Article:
by Mark Ralls
Mark Ralls is the pastor of St. Timothy United Methodist Church in Brevard, North Carolina, and is co-author of a 12-week course for seekers called Beginnings: An Introduction to Christian Faith (Abingdon).
This article appeared in The Christian Century, January 11, 2005 p. 17. Copyright by the Christian Century Foundation; used by permission. Current articles and subscriptions information can be found at www.christiancentury.org. This material was prepared for Religion Online by Ted and Winnie Brock.
The author identifies with Zebedee, who stayed in the boat when the others jumped out in response to Jesus’ call.
When fairy tales begin with the familiar phrase "Once upon a time," they signal a mythical point of departure: the beginning of a great adventure. If Matthew had known this phrase, he might have employed it to introduce the calling of the first disciples, since his version of this story begins with the breathless anticipation of a fairy tale.
Each day Andrew and Simon, James and John wake before dawn, walk down to the sea, unroll their fishing nets and try their luck. This was their routine. Yet when Jesus calls, their lives are changed in an instant. ‘Follow me," Jesus says, "and I will make you fishers of people." With a few words they are his. Then Jesus sets his sights on James and John, and they leave their boat, and everything that goes with it, behind them. In the blink of an eye, they are by Jesus’ side, wide-eyed and dripping wet from the Sea of Galilee. G. K. Chesterton may have had such moments in mind when he wrote, "An adventure is, by its nature, a thing that comes to us. It is thing that chooses us, not a thing that we choose." Perhaps this is why everything happens so fast in this passage. No one can wait for the adventure to begin.
Well . . . almost no one. Every time I read this story, I find myself’ drawn to its only minor character. He appears just before the curtain falls. Informing us that James and John were
fishing that day with their father, Zebedee, Matthew leaves us with one final backward glance: "Immediately they left the boat and their father, and followed [Jesus]." Though I know it is not what this passage is supposed to be about, I can’t help wondering why Zebedee didn’t come along. Was it simply because he wasn’t invited? Maybe. But I am enough of a Wesleyan to believe that everyone is invited. Each of us has the opportunity to respond to God’s grace in his or her own way. If that is tine, Zebedee stands out in this passage as the one who does not respond. While four spring to their feet, one hesitates. Four drop their nets. One isn’t quite ready to let go.
I am not saying this to beat up on poor old Zebedee. It’s not about trying to make him look bad next to his sons -- those two poster boys of Christian enthusiasm. I find myself wondering about Zebedee because out of all the characters in this story, he is the one I most relate to. I too have been known to sit in the boat awhile and mull things over. It took me two and a half years of college to declare a major, four years of dating to ask my wife to marry me. As Zebedee reminds me, most days our lives just don’t measure up to the phrase, "Once upon a time." Some days we’re just bored commuters stalled in traffic or distracted shoppers going in circles at the mall. We’re not always ready for adventure. Perhaps, at those times, we’re still following Jesus, but we are also dragging our feet. In this sense, Zebedee is for me a cautionary figure -- a reminder that I can’t stay in the boat my whole life and still find myself in the place where Jesus is going. I must follow.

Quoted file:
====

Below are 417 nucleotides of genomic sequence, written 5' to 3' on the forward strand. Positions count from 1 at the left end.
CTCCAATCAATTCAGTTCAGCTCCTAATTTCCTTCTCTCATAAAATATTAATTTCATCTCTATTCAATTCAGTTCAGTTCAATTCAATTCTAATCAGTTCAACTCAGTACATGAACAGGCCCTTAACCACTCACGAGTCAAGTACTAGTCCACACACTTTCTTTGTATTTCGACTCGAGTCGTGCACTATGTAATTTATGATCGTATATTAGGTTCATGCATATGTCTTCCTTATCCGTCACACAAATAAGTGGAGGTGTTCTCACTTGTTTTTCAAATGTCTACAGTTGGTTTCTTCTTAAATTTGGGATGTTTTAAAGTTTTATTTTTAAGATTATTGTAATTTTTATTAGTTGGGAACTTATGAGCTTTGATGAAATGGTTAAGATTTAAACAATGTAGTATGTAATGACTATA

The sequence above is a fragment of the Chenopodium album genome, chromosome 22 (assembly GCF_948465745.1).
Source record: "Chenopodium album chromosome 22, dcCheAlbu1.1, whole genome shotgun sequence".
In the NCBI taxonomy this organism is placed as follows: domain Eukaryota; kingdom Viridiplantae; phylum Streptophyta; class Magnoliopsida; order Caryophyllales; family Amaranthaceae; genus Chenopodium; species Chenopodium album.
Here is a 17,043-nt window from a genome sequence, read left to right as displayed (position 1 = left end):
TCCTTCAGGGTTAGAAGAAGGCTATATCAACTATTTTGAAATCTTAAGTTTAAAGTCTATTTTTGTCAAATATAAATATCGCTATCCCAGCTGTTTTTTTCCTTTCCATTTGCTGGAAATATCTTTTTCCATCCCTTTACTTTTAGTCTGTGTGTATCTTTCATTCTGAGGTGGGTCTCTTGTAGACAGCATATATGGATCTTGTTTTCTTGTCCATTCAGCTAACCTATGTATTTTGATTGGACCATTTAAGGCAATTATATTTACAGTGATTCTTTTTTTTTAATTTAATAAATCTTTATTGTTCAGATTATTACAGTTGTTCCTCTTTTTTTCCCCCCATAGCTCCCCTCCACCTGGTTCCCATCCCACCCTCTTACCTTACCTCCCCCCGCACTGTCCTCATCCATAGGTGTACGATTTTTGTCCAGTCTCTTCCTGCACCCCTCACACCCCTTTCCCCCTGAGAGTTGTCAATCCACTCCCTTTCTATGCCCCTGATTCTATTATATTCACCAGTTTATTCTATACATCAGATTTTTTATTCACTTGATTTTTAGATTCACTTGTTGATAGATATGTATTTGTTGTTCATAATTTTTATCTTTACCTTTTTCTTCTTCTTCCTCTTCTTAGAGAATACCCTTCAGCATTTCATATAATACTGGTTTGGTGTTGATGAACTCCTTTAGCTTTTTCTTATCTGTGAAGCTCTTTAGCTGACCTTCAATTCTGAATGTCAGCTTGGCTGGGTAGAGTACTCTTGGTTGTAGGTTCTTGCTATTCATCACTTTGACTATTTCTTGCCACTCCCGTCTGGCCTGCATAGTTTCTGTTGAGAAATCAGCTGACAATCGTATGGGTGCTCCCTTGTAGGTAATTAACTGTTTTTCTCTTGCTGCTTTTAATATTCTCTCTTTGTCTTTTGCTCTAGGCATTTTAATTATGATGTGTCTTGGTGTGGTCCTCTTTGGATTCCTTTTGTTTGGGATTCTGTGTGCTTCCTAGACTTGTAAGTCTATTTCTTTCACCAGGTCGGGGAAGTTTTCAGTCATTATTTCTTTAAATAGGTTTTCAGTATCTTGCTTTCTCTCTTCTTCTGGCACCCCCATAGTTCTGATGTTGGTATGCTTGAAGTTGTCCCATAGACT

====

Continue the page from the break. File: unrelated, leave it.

When Christ calls, he offers abundant life. If we are to accept his offer, we must also accept some measure of risk. James Baldwin wrote, "Any real change implies the breakup of the world as one has always known it. . . the end of safety." Spiritual growth implies change. And change suggests risk. Yet, for folks like me, change is hard, We cling to the familiar. We clutch those behaviors and beliefs that make us feel safe. Christian spirituality calls this "attachment." The word comes from old European roots meaning "staked" or "nailed to." It implies that what makes us feel safe may also place us spiritually in peril. Our souls remain tethered to something other than the love of God. We hold ourselves back from what we were meant to become. We choose to stay in the boat, attached to all that is familiar and secure, even when the Son of God appears on the shore.
Of course, we don’t know what happened to Zebedee -- how he may have responded the next time Jesus called. We do know that despite their initial enthusiasm Peter, James and John were far from perfect followers. When the chips were down, Peter denied Christ, James and John missed the point of Jesus’ teaching, longing for the security of their own advancement. Christ calls countless times during our lives. Sometimes we are up to the task; other times we’re not. However we have responded in the past, the adventure is never complete.
In his novel Empire Falls, Richard Russo speculates that Jesus’ disciples must have experienced some ambivalence after his death. "They never wanted him crucified of course but what a relief it must have been when the stone was rolled across the entrance of the tomb, sealing everything shut so they could go back to being fishermen which they knew how to do rather than fishers of men which they didn’t." The resurrection was yet another disruption, yet another invitation.
When Christ calls, he beckons us beyond the point of familiarity, asking us to risk doing something we don’t know how to do, to become someone we’re not yet sure we know how to be. It’s not just that we are taking a risk on Christ. Each and every time he calls, he is taking a risk on us,